“It’s so important to address these barriers if we are serious about saving these mothers. This is why the MSD grant is a big step forward.” says Dr. Ingrid Magnata, Jhpiego’s country lead in the Philippines, “We also want to ensure that that our efforts can be sustained for the long-term and that our partner health facilities will continue to maintain higher levels of quality. By project end, our target district will serve as a model for other districts in Sorsogon and other provinces.”
The action plan involves operationalizing quality systems and nurturing a culture of respect in health facilities, strengthening data-recording and emergency responses, establishing increased coverage of evidence-based interventions, and building local government capacity within the referral network.
Power to the Women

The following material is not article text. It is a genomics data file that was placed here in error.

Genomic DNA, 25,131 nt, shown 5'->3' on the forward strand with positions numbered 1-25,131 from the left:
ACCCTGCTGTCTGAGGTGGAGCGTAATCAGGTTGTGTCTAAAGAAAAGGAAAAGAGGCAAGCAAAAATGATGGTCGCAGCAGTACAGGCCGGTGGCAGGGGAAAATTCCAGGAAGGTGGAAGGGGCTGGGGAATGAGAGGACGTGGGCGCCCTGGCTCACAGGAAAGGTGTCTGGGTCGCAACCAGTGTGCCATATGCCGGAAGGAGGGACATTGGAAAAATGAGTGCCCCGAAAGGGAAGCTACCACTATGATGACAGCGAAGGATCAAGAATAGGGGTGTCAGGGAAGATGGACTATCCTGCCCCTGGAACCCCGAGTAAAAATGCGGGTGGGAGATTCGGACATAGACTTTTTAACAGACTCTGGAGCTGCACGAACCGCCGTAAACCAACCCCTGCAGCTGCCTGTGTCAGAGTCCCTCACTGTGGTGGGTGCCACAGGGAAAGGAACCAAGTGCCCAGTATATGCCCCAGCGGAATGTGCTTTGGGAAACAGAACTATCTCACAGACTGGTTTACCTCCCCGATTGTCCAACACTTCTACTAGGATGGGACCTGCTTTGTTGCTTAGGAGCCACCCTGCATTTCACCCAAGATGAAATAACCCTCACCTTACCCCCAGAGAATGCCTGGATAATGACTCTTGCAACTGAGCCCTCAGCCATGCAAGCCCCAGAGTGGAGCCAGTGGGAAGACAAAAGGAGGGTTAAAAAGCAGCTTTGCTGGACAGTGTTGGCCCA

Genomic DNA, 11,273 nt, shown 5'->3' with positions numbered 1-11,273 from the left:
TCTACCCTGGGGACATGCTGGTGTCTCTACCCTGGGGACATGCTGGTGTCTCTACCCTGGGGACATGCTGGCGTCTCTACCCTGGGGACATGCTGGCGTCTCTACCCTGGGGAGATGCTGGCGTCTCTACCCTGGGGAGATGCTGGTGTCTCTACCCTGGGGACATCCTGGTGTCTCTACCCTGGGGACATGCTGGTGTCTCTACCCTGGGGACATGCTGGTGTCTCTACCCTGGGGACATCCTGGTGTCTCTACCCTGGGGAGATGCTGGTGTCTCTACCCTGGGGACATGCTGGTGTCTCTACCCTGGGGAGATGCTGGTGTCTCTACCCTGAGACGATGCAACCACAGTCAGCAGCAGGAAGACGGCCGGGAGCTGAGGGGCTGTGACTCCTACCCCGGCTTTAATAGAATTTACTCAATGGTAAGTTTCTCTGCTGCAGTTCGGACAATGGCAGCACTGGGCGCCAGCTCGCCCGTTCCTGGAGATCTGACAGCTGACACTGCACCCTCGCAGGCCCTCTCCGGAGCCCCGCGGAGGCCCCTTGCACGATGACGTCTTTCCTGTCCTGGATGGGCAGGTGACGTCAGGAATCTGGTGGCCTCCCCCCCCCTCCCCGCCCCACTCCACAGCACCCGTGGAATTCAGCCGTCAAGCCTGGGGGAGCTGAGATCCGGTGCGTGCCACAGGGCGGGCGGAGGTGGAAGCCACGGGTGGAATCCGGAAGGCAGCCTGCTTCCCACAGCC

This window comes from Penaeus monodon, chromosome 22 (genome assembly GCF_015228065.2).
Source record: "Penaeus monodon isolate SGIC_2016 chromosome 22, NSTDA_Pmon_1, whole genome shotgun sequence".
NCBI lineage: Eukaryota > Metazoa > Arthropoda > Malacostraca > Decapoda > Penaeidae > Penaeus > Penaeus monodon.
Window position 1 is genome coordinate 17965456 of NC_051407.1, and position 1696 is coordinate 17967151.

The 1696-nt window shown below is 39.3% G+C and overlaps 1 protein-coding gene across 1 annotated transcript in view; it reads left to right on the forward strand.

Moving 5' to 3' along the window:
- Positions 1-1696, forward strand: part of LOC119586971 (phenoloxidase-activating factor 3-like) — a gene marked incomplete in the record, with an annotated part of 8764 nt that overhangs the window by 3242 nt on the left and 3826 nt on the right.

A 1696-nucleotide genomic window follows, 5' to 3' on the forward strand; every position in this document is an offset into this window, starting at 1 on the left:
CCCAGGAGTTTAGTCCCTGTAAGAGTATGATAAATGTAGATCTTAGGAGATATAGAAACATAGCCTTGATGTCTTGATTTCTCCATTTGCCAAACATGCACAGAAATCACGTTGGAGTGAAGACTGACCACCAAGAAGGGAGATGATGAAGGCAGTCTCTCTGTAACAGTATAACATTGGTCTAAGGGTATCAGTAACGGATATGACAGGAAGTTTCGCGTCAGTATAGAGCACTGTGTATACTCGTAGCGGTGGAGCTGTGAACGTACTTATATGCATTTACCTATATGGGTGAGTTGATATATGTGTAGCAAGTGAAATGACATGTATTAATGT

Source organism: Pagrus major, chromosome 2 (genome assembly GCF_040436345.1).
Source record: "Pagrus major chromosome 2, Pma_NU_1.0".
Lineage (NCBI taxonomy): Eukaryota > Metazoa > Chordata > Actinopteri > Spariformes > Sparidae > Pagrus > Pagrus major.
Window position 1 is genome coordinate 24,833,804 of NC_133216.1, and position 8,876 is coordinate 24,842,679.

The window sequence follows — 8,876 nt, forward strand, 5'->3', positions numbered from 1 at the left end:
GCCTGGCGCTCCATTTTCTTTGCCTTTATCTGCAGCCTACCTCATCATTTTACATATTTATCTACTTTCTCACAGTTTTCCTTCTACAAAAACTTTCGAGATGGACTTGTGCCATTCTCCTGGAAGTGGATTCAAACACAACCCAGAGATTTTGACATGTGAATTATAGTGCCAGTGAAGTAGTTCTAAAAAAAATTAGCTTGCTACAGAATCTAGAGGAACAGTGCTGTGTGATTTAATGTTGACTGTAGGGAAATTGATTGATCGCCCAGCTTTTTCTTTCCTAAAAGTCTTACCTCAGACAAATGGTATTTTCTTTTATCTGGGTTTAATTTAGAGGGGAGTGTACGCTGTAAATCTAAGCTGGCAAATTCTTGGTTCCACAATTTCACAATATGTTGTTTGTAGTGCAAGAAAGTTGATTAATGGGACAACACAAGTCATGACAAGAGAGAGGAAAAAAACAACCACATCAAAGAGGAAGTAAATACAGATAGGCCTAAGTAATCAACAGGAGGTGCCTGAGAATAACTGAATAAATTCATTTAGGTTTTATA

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Supporting female empowerment in the area of reproductive health is paramount because the woman’s ability or inability to make decisions concerning her fertility and well-being has a profound impact on fundamental issues in life. Within the reproductive period, maternal deaths, unplanned pregnancies, abortion, and HIV can occur. On the other hand, pregnancy and childbirth represent a significant window of opportunity to create long-term trust and partnership between women and healthcare workers through the delivery of respectful and high-quality care.
In the Philippines, many women have little to no access to information, safe contraceptive methods, and quality maternal healthcare. Seeking to address this inequality, MSD for Mothers and the Zuellig Family Foundation launched in 2013 the first collaboration in Asia through MSD for Mothers, which aimed to ameliorate maternal health disparities in the geographically isolated and disadvantaged areas in Samar and Northern Samar provinces.